And Baby Makes Three

Talkie of the Week: And Baby Makes Three

USA 1949, 84 minutes, black & white, Columbia Pictures. Director: Henry Levin, Written by Lou Breslow and Joseph Hoffman. Cast: Robert Young, Barbara Hale, Robert Hutton, Janis Carter, Billie Burke, Nicholas Joy, Lloyd Corrigan, Howland Chamberlain, Melville Cooper

Plot summary: Vern and Jackie are recently divorced and not exactly on speaking terms until Jackie wants to get married again and learns that she is pregnant with Vern’s baby.

Review: Reuniting Barbara Hale and Robert Young in yet another romantic comedy after their decent success with Lady Luck at RKO in 1947, Columbia Pictures presented And Baby Makes Three on December 2, 1949 to movie theaters across the country. Diverting and hilarious in best screwball tradition, the film told the story of Jackie and Verne, two recent divorcées who are brought back together on Jackie’s wedding day. Engaged to Herbie Fletcher, a man of considerable wealth, she is walking down the aisle as his bride when she suddenly swoons and has to lie down to get examined by her uncle, Dr. Bill Parnell. Overwhelming her with the news of being pregnant with her ex-husband’s child, Jackie is forced to deal with an excited Verne, a dumbfounded Herbie and his unamused family. As the story progresses, Jackie and Verne find it easy to fall back into their old patterns and fight, laugh and love as much as they used to before they ended their marriage.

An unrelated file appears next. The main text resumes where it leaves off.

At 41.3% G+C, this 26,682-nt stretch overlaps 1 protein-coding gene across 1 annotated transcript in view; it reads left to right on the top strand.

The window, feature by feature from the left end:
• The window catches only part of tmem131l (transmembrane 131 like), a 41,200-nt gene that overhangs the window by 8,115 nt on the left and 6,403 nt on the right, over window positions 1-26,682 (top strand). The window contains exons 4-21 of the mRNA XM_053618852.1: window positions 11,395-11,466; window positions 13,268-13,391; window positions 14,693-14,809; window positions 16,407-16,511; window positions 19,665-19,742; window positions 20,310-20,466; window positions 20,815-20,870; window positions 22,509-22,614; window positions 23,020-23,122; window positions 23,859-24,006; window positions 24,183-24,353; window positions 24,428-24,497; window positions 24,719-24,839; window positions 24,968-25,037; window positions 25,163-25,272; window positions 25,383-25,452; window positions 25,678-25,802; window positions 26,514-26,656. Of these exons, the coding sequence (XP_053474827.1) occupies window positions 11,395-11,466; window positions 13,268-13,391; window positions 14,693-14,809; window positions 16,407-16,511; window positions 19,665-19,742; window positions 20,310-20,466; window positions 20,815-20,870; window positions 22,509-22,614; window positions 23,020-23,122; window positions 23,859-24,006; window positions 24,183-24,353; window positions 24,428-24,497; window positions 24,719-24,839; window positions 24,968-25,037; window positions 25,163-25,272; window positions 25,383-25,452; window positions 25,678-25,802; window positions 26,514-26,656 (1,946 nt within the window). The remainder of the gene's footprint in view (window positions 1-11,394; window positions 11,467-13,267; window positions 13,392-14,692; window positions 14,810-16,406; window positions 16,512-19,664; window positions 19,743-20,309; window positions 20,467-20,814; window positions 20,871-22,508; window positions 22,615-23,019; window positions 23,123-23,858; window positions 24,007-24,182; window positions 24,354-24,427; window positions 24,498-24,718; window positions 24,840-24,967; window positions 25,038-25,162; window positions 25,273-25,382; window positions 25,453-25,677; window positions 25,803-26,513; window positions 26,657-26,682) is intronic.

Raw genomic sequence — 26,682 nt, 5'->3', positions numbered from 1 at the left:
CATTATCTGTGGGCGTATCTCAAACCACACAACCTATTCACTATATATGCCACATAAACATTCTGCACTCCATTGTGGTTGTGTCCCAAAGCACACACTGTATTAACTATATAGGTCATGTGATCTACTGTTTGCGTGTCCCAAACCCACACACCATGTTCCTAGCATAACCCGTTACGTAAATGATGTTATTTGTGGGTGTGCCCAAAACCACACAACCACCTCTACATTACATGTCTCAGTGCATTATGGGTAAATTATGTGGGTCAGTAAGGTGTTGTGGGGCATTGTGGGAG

Using well-proven twists and turns, And Baby Makes Three managed to tell a silly story in a fast-paced, amusing way. Blessed with the talents of two charming leads, the film benefited from the chemistry between Barbara Hale and Robert Young, as well as from the often witty dialog. Although predictable like most other written romances, the movie is a delightful eighty-four minutes of good-natured drama, absurdity and laughter. It may not have reached other top notch comedies of its time in quality, but And Baby Makes Three continues to be one of those films you may all too easily fall in love with and it is unfortunate that it hasn’t yet been released on DVD*. I am hopeful, however, that the film will get a second chance – after all, “Barb” Hale and “Bob” Young worked so well together as a team, in Lady Luck (1946), And Baby Makes Three (1949), on Marcus Welby M.D. (1974) or at the Emmy’s in 1959 when Robert Young presented the award for Best Actress to his dear colleague Barbara Hale.